Reader Q&A: How to make a booking for bikes on French trains

Published by Lyn on 21 August 2013

Howham wants to know how to book his bike on a French train.

With a little planning, negotiating the French rail system with a bike is possible. Photo: Cécile Graat

With a little planning, negotiating the French rail system with a bike is possible.
Photo: Cécile Graat

We want to make a booking on a train. On we can't see how to make a booking for the bikes. The booking form shows that you can take bikes on the sectors we want, but I cannot see how to make a booking for them. I don't want to leave it until we arrive in case they do not have space left. Can anyone shed any light on this?


** UPDATE AUGUST 2016 ** 
Please see this article on Trainline as we have used this service a lot lately and have found it a quick and easy way to book bike-train tickets online. 
** Lyn @ FWF ** advises on this page that bikes should be booked at the same time as buying tickets. This can be done online via the SNCF website (if you have a French address or if you can have your tickets sent to a French address, such as your hotel), at French ticket offices or by calling SNCF. Depending how friendly the ticket office is, it *may* be possible to do this in person after buying a ticket but it's best to reserve at the time of purchase.

Note that not all trains require bike bookings. For general info on trains in France, see our article on bikes and French trains and our on on getting to France by train.

Would be good to hear how you get on.

Lyn @ freewheelingfrance

As mentioned above, this query originally appeared on our messageboards, which I'm phasing out. Here are some responses the query generated (feel free to leave your input below, too).

** UPDATE January 2014 - note that Rail Europe has rebranded to **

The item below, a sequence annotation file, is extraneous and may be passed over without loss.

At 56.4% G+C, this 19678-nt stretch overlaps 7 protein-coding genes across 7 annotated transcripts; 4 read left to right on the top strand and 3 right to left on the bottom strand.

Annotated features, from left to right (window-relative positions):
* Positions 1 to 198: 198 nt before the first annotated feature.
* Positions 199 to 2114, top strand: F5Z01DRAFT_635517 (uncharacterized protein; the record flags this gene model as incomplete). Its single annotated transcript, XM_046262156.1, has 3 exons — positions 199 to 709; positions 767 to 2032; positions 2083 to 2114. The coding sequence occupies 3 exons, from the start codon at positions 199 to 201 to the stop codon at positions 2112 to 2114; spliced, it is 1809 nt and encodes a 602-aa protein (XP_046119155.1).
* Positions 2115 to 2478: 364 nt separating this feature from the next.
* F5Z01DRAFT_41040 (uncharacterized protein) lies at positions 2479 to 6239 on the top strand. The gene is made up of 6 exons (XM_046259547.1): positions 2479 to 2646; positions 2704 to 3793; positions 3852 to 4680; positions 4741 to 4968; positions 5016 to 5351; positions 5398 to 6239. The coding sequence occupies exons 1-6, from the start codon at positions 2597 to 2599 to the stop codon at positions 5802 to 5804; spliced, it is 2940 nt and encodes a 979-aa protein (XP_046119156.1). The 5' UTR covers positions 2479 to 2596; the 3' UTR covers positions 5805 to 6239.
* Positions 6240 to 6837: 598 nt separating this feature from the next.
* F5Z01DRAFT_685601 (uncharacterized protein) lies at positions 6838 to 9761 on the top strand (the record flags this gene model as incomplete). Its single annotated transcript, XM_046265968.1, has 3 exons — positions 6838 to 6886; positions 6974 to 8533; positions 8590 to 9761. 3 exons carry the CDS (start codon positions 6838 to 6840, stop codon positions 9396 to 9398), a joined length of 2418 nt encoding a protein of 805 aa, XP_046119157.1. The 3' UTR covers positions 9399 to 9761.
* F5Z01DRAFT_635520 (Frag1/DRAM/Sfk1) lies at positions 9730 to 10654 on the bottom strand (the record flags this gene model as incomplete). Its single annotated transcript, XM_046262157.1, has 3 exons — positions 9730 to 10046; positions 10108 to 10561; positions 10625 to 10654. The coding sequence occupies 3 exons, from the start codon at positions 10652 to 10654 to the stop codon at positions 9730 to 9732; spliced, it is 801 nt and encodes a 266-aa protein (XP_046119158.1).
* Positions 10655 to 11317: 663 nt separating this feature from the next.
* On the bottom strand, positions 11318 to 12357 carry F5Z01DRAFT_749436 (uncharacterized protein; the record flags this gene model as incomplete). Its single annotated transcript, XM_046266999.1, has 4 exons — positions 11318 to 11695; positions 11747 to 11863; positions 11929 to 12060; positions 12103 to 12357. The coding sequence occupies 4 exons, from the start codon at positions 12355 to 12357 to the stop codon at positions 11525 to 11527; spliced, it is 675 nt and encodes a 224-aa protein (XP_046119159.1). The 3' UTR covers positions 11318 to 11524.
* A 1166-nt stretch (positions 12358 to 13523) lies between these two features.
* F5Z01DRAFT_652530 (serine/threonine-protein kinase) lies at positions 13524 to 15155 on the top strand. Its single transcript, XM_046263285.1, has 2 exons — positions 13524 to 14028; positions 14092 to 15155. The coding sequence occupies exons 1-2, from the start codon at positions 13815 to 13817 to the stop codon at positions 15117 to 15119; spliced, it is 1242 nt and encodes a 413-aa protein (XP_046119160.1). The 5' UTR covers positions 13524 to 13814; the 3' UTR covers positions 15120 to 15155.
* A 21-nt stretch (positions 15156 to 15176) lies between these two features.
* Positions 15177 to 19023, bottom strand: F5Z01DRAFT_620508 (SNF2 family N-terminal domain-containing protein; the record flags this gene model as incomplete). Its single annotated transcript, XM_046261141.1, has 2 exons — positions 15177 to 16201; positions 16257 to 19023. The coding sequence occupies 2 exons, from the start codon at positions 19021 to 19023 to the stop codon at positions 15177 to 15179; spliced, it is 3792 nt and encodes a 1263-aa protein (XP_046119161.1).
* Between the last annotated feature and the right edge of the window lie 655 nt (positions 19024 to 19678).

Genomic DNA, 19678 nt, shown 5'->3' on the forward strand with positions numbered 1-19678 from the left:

From Mikey:
Hi. I've just come back from a cycling tour of Brittany with three friends, cycling from Roscoff to Nantes and catching the train back. I booked the rail tickets via RailEurope and was told that you can book bike space on TGV but local service was 'roll on, roll off' and although it was on first come first served basis, there was rarely a problem. I was rather nervous of this because I didn't want the group to be refused access to the train and miss the ferry. As it happened, my fears were not realised.

We actually did 5 train journeys in total, each train had a rack to hold bikes which are hung up by their front wheels. Some trains had more than others. Even on the Morlaix to Roscoff leg there was a one carriage train with two bike spaces and five bikes on board! If the racks were full, we just sat with the bikes.The French railway system and the travelling public are very bike friendly and very tolerant, way more so than here in the UK. Trains were all pretty busy and I think you said you are going in August which might be more problematic though.

My conclusion is that I would have no worries doing a cycling holiday in France using a combination of bike and train. Unless the entire Tour de France turns up and wants to get on your train, you won't have a problem. Hope that helps x

From sproketsanjy:
I like Mikey's idea of getting local trains - sounds great especially as the TGV lines look difficult to use with bikes.
I was thinking of getting local trains in France to my destination, ambling on trains and doing some rides to my destination. But I can't find a map of local train lines. If I try to use web booking sites like Rail Europe they always choose the TGV lines for the fastest journey.

Anyone know where I could find a train map of France with local lines so I can plot an itinerary?

Lyn writes:
There is an interactive map of the French railways network here.

Note it highlights all lines but only the major stations on each line. There are many smaller towns/villages with stations along each line - to find stops on these smaller line, you'll need to look at a map for those regional trains/train operators – e.g for Aquitaine.
Gerry writes:

I think most everything has been covered above, but I'll throw in my two centimes' worth, if it might help. Bike spots cannot be booked online on the SNCF site, unless they've changed their system recently.

All local trains (TER or equivalent) take bikes for free, with no reservation needed. However, Intercities usually need an advanced booking, as well as all TGVs. This, I agree, is a frustrating situation for long hauls, and I really can't understand why they don't offer the service online, like say, DB Bahn in Germany.

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